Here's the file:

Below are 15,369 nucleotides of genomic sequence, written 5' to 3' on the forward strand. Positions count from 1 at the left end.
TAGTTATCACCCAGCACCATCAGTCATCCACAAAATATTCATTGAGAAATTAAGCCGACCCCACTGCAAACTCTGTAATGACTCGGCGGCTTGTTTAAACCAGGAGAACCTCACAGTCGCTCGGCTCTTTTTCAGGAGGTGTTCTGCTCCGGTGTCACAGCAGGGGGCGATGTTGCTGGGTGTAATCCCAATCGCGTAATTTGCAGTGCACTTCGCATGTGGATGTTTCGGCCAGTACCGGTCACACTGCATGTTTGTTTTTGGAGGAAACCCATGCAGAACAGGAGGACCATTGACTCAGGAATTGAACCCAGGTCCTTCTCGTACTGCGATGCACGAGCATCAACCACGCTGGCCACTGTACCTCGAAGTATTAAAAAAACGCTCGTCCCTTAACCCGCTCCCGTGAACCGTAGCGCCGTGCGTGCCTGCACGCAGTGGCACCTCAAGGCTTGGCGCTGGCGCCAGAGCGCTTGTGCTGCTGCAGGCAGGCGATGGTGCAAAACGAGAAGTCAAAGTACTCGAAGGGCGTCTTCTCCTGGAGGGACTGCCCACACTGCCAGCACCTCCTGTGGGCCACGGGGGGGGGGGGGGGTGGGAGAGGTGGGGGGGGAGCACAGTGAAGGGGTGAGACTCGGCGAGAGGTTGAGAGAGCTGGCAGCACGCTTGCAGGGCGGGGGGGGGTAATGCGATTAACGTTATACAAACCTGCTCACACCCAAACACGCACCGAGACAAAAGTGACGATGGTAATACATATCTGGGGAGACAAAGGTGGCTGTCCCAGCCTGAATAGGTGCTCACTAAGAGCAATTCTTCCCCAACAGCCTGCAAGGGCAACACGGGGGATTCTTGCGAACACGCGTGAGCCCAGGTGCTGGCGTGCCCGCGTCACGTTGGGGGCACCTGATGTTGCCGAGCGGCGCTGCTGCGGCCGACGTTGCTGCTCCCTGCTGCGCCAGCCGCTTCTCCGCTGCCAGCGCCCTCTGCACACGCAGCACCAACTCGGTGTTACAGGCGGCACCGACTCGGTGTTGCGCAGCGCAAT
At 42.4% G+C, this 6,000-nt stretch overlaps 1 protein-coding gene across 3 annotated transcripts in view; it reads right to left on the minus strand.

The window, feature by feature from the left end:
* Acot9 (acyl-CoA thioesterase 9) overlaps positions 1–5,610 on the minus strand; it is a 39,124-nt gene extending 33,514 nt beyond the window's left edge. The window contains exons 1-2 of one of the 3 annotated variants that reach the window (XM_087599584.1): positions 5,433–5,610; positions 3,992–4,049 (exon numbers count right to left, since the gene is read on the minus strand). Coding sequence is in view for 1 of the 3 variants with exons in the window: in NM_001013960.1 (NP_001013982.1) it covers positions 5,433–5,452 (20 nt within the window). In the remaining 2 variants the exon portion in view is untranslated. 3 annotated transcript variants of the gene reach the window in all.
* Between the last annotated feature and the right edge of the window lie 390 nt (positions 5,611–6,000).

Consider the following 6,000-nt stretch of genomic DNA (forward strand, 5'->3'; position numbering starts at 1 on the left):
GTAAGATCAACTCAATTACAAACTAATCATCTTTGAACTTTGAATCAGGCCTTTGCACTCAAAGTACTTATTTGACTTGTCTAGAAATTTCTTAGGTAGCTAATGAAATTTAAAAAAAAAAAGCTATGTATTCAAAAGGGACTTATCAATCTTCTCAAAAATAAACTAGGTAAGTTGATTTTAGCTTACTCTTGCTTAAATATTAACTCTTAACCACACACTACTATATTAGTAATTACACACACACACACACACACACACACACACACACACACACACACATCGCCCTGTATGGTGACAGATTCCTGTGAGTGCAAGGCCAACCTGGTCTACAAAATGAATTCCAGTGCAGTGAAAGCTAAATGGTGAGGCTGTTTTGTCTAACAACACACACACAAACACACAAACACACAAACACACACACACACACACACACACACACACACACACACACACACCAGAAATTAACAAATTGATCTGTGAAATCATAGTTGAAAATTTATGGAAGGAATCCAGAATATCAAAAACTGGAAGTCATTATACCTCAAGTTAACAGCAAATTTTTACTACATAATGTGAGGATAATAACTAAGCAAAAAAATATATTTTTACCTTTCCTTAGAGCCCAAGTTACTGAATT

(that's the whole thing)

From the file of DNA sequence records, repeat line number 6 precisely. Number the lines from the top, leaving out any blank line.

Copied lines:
* Between the last annotated feature and the right edge of the window lie 390 nt (positions 5,611–6,000).